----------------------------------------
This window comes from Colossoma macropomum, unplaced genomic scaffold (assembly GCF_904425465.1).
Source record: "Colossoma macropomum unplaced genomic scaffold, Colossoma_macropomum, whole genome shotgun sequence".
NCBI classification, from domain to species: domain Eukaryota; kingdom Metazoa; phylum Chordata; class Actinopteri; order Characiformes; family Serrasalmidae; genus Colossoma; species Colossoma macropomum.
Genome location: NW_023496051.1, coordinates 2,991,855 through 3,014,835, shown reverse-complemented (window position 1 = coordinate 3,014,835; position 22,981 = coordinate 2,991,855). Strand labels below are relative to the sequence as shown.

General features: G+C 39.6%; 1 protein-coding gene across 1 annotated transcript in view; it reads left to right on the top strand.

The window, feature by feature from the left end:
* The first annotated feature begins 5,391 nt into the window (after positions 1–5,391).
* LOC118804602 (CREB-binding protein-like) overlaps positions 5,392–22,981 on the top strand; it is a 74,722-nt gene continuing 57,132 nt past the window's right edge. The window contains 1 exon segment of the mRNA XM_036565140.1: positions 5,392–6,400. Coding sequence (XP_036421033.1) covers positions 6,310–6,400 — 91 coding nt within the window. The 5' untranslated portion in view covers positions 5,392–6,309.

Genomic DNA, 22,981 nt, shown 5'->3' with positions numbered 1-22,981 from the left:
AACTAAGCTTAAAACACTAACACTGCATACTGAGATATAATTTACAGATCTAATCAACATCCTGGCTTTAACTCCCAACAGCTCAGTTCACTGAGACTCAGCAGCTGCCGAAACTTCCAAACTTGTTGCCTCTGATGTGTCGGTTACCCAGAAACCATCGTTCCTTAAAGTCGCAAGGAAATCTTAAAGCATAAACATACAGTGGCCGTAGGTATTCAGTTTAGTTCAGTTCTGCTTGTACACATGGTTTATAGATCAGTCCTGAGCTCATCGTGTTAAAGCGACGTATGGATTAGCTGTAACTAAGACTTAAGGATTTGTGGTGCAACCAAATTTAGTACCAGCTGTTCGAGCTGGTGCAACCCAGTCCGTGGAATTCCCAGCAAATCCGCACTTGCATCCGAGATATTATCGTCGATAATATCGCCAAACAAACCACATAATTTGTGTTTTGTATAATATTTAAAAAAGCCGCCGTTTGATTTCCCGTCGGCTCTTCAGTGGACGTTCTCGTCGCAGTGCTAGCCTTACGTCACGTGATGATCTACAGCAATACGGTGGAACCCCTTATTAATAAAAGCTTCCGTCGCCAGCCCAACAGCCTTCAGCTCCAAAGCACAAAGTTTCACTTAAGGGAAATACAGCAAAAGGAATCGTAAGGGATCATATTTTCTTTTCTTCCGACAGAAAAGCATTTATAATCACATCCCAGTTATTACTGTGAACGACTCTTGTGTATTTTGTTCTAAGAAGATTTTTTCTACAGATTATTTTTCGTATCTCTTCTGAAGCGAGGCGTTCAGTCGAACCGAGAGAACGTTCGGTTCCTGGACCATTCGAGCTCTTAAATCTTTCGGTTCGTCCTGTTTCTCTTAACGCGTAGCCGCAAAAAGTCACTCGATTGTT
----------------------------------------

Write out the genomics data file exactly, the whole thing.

This window comes from Colossoma macropomum, unplaced genomic scaffold (assembly GCF_904425465.1).
Source record: "Colossoma macropomum unplaced genomic scaffold, Colossoma_macropomum, whole genome shotgun sequence".
NCBI classification, from domain to species: domain Eukaryota; kingdom Metazoa; phylum Chordata; class Actinopteri; order Characiformes; family Serrasalmidae; genus Colossoma; species Colossoma macropomum.
Genome location: NW_023496051.1, coordinates 2,991,855 through 3,014,835, shown reverse-complemented (window position 1 = coordinate 3,014,835; position 22,981 = coordinate 2,991,855). Strand labels below are relative to the sequence as shown.

General features: G+C 39.6%; 1 protein-coding gene across 1 annotated transcript in view; it reads left to right on the top strand.

The window, feature by feature from the left end:
* The first annotated feature begins 5,391 nt into the window (after positions 1–5,391).
* LOC118804602 (CREB-binding protein-like) overlaps positions 5,392–22,981 on the top strand; it is a 74,722-nt gene continuing 57,132 nt past the window's right edge. The window contains 1 exon segment of the mRNA XM_036565140.1: positions 5,392–6,400. Coding sequence (XP_036421033.1) covers positions 6,310–6,400 — 91 coding nt within the window. The 5' untranslated portion in view covers positions 5,392–6,309.

Genomic DNA, 22,981 nt, shown 5'->3' with positions numbered 1-22,981 from the left:
AACTAAGCTTAAAACACTAACACTGCATACTGAGATATAATTTACAGATCTAATCAACATCCTGGCTTTAACTCCCAACAGCTCAGTTCACTGAGACTCAGCAGCTGCCGAAACTTCCAAACTTGTTGCCTCTGATGTGTCGGTTACCCAGAAACCATCGTTCCTTAAAGTCGCAAGGAAATCTTAAAGCATAAACATACAGTGGCCGTAGGTATTCAGTTTAGTTCAGTTCTGCTTGTACACATGGTTTATAGATCAGTCCTGAGCTCATCGTGTTAAAGCGACGTATGGATTAGCTGTAACTAAGACTTAAGGATTTGTGGTGCAACCAAATTTAGTACCAGCTGTTCGAGCTGGTGCAACCCAGTCCGTGGAATTCCCAGCAAATCCGCACTTGCATCCGAGATATTATCGTCGATAATATCGCCAAACAAACCACATAATTTGTGTTTTGTATAATATTTAAAAAAGCCGCCGTTTGATTTCCCGTCGGCTCTTCAGTGGACGTTCTCGTCGCAGTGCTAGCCTTACGTCACGTGATGATCTACAGCAATACGGTGGAACCCCTTATTAATAAAAGCTTCCGTCGCCAGCCCAACAGCCTTCAGCTCCAAAGCACAAAGTTTCACTTAAGGGAAATACAGCAAAAGGAATCGTAAGGGATCATATTTTCTTTTCTTCCGACAGAAAAGCATTTATAATCACATCCCAGTTATTACTGTGAACGACTCTTGTGTATTTTGTTCTAAGAAGATTTTTTCTACAGATTATTTTTCGTATCTCTTCTGAAGCGAGGCGTTCAGTCGAACCGAGAGAACGTTCGGTTCCTGGACCATTCGAGCTCTTAAATCTTTCGGTTCGTCCTGTTTCTCTTAACGCGTAGCCGCAAAAAGTCACTCGATTGTT